It’s actually really interesting. I hated poetry for most of my life. I’m kind of new to it in the scheme of things, and I think that it’s just because the poetry we’re taught in high school is so boring. I didn’t feel like it related to me. I’ve always been interested in writing. I tried to write fiction when I was a kid, but poetry didn’t feel relevant at all, and it wasn’t until I took a college class in contemporary poetry that I realized what a poem could be and what you’re allowed to say in a poem and how you’re allowed to say it; that really was a moment when I connected with the craft. There’s something about poetry that is more in line with the way that our brains actually work. We don’t think in sentences. We think in memories and images and thoughts that kind of jump around from one thing to another—it’s not necessarily linear. So poetry has this way of being able to capture that better than prose can, though I do write both things. I really hated poetry for most of my life, so it is kind of interesting that I’m now a poet. I still don’t like a lot of poetry. I get bored easily, and I am not interested in reading poems about the woods or whatever. I don’t know what a pasture is. So, I think the way that I have tried to focus my craft is writing poems that feel relevant to me and my life and reflective of that.
How were your experiences in academia valuable for someone pursuing a creative career?
In undergrad, I double majored in creative writing and anthropology, and that was really essential, looking back on it. Studying anthropology and reading theory and thinking about observation of oneself and of others is really essential to my writing practice. I wasn’t able to articulate it at the time, but for some reason, I think of the two as very, very linked, this idea of cultural anthropology and literature. Being able to be immersed in a lot of different types of texts has really helped my writing career and to shape my work. When I got my MFA, it kind of felt like the next reasonable thing. I didn’t know what an MFA was when I was in college and a professor of mine was like, “Oh this a thing you can do, and it will give you the time that you need to work on a manuscript.” So, when I went into my MFA, I actually had quite low expectations. Taking writing workshops was not about learning how to write, it’s more about really having that space and being able to be committed to it. So, basically just the fact that my whole job really for the two years of getting my MFA: to write and to read. Of course, I was working at the time, but that was the focus. So to be able to learn how to practice that is regular and sustained. I think that was really the lesson of my MFA, and it also gave me the time and space and colleagues that allowed me to write my first book.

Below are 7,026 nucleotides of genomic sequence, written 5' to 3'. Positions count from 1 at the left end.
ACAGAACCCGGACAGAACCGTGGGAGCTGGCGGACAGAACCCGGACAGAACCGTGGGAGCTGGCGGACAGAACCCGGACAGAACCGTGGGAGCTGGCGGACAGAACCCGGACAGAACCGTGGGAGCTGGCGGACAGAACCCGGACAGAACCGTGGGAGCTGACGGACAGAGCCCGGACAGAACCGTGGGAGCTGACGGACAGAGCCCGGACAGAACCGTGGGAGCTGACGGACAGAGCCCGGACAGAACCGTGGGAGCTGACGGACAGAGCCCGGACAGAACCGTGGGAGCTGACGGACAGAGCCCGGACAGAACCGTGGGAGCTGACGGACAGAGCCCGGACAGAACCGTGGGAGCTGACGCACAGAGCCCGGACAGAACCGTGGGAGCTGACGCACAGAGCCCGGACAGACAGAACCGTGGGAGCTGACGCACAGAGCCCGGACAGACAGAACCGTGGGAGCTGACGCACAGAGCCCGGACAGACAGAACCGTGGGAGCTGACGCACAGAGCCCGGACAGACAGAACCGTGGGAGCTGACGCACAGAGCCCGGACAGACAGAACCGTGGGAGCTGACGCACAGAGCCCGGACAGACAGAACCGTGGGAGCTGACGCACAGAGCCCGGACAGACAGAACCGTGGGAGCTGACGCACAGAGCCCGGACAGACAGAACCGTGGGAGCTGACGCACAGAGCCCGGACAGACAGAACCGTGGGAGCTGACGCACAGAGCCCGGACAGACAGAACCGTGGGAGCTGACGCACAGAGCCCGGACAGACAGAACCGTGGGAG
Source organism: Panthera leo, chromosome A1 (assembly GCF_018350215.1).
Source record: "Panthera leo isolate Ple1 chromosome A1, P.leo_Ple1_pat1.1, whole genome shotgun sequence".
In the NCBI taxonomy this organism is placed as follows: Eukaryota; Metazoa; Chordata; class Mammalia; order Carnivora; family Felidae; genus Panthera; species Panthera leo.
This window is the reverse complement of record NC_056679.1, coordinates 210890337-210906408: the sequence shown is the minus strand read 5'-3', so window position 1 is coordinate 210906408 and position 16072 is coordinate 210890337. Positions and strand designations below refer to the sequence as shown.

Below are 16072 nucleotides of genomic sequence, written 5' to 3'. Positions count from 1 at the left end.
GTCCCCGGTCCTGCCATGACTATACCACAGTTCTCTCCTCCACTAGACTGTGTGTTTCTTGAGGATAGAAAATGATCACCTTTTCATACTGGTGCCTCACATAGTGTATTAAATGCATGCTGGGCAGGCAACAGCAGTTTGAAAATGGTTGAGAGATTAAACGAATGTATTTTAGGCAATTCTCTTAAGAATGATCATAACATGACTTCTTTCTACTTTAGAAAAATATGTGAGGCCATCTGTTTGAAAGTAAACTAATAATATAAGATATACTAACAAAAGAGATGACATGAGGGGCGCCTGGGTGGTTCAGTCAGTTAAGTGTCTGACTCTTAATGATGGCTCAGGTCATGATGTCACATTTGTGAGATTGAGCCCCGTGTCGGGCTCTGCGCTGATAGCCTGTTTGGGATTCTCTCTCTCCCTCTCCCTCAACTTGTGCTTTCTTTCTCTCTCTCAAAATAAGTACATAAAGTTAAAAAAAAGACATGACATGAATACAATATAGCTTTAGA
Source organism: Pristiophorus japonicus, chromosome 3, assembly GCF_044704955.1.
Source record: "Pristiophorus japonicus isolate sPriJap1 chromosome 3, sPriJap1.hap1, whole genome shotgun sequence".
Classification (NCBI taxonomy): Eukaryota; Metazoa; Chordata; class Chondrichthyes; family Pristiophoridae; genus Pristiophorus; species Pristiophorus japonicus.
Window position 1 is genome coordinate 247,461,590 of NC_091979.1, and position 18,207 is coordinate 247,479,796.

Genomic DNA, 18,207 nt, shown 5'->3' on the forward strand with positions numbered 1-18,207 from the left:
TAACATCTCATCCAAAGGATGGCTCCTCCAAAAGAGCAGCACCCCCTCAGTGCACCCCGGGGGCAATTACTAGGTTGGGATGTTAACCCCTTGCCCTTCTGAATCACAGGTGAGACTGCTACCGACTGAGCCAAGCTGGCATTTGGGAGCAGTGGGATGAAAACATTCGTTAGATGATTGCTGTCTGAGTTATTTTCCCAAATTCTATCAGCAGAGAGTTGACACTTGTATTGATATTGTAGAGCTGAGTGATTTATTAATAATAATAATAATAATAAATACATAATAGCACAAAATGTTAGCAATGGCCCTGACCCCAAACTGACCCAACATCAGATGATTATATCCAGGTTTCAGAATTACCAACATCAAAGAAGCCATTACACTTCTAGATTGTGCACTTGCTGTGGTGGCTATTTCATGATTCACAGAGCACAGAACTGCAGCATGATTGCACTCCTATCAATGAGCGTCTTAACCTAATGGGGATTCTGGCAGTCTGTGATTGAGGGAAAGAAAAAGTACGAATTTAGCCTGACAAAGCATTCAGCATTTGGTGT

How did that feel the first time you published a book?
Surreal. I’ve always wanted to be a writer, but I hated poetry and didn’t see myself as a poet, so, of course, I wasn’t thinking about it as being a book of poetry with a small press. I don’t know. It was something I hadn’t expected for my life in that way, but it was fun. I feel like everyone I’ve ever known was [at my book launch]. Because it was my first book, some of the first poems I ever wrote were in that book, and it just felt like the culmination of a lot of different things. It’s scary, putting a book out there. My poems are really personal, so I had to kind of quickly get over that and have my parents be okay with that, but I think the fear is worth it.
Let’s talk about There Are More Beautiful Things than Beyoncé. What made you decide on that title?
So, there is a poem in the book and that’s part of the title for that poem and I kind of went back and forth on whether or not to name the book that and I did it for fun. I don’t know, it’s definitely something that gets people’s attention, and I like that part of it, pulling people in. I like calling out the fact that the book is going to be an exploration around pop culture, but it also feels a little bit false; like it isn’t a book about Beyoncé and even the poem that mentioned Beyoncé or have her name in the title or whatever are not hers—they’re all me. So, it is a little bit of a trick. I keep saying, people are going to see the cover and be excited and be like, “Oh this is fun. This is a book about poems about Beyoncé!” And they’re going to open it, and it’s just going to be my sadness. There’s a little bit of a trick there, but there’s a playfulness to that; there’s a playfulness in going ahead and leading with that title. I felt a little bit of concern at first like, what does it mean to invoke Beyoncé? Even in the title of the book, do I want that? Why not? I’m the type of person that if someone says that maybe I shouldn’t do something, I’m probably going to do it. So, that was one of my things were my friends were like, “Well, maybe it could be More Beautiful Things” or “Maybe you shouldn’t put it in the title,” so I was like, “Well, guess I’ll do it.”